Waiau Pa Kindergarten - 08/02/2018

1 Evaluation of Waiau Pa Kindergarten

How well placed is Waiau Pa Kindergarten to promote positive learning outcomes for children?

Not well placed

Requires further development

Well placed

Very well placed

ERO's findings that support this overall judgement are summarised below.


Waiau Pa Kindergarten is a well-established service that is licensed for 30 children over two years of age. It operates a kindergarten day model, which allows children to attend sessions that match the hours of Waiau Pa School, which is located next door to the centre. Parents are able to choose whether children stay for full days or attend sessions.

Waiau Pa Kindergarten provides education and care for children from the surrounding rural communities. The teaching team is new, and is supported by an administrator and a teacher aide.

The 2014 ERO report noted good practices and identified some areas for improvement. The new teaching team have worked together to address the improvements recommended in the 2014 report. These included strengthening partnerships with whānau, reflecting the commitment to bicultural practice and using self review to determine the effectiveness of teaching practices.

Waiau Pa Kindergarten is part of the Counties Manukau Kindergarten Association and operates within the policies and management framework of this organisation. An education manager (EM) visits and provides leadership and curriculum support for teachers.

This review was part of a cluster of six reviews in the Counties Manukau Kindergarten Association.

The Review Findings

Relationships between children and teachers are positive and cheerful. Teachers know children and their families well and are welcoming and inclusive. Teachers and children have friendly conversations and teachers provide effective provocations to attract and interest children.

Teachers recognise and celebrate the diverse cultural mix of children and families, and as a result whānau and children feel supported and included. A 'key teacher' approach is used in the kindergarten where a teacher is assigned to meet each new whānau and support them to settle into the centre. This approach helps to provide teachers with good information about children and their interests, which they can use to begin generating conversations and supporting children's play.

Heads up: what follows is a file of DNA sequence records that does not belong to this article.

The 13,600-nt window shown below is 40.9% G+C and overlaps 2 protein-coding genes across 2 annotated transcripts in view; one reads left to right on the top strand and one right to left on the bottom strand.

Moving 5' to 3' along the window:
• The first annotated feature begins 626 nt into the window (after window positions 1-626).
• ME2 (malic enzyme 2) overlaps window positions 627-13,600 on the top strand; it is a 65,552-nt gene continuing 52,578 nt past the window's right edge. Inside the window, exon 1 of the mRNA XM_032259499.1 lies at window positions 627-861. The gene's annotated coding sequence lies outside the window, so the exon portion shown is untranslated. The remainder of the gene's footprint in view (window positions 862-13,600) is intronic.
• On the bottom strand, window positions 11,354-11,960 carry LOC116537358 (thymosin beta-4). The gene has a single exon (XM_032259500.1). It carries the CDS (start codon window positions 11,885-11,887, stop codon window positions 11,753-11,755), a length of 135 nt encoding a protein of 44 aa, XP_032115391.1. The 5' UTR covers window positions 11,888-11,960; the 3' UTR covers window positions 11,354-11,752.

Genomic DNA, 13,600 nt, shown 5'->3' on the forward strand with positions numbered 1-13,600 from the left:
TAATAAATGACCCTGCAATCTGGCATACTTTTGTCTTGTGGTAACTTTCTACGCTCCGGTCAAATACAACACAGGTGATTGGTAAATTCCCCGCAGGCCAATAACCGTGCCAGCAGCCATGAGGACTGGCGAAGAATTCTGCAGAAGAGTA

Children have periods of uninterrupted play and enjoy friendships and opportunities to collaborate with others. The roll currently includes a high percentage of boys. Teachers have evaluated their provision for boys and have increased opportunities for them to engage in more robust play. This is an example of teachers using evaluation to help develop programmes that increasingly reflect children's interests.

Teachers have strengthened relationships with the school. Regular, reciprocal visits between the new entrant room children and the older kindergarten children are contributing to more seamless transitions for children from the centre to school.

Bicultural practice is well established. Teachers have a strong commitment to incorporating te reo, tikanga and te ao Māori concepts in the programme in as many contexts as possible. Children have learnt about ngā Atua through legends, are learning about Māori values, and display some understanding of te reo Māori. Teachers' planning includes their work towards contact with a local marae and developing further knowledge of the Māori history of Waiau Pa.

The Counties Manukau Kindergarten Association (CMKA) continues to provide very good support for the kindergarten. The systems and personnel in place for supporting centre operations, ongoing review and association monitoring contribute to efficient management of the service. Leaders establish overarching long-term goals that enable teachers to align their annual plan with the strategic direction of the association.

Teachers are supported to meet the programming needs of the younger children attending, and to provide variable and often longer hours of operation. The teaching team appreciates the professional support and guidance from CMKA personnel. Leaders continue to adapt personnel systems to meet legislative changes, including refinement of the appraisal process to meet Education Council expectations.

The association has a strong commitment to equity and continually improving educational outcomes for children. They have high expectations for teachers to use evidence based and reflective practices. The association has a strong commitment to biculturalism and working in partnership with Māori whānau and community. They are focusing on strategies to promote success for Pacific learners and value cultural diversity. Resources and personnel such as whānau workers and a Play Truck, are targeted to ensure that the specific learning needs of children are met.

Key Next Steps

Centre managers and teachers agree that their key next steps are to continue to:

  • challenge children to take some responsibility for setting their own learning goals and monitoring their own learning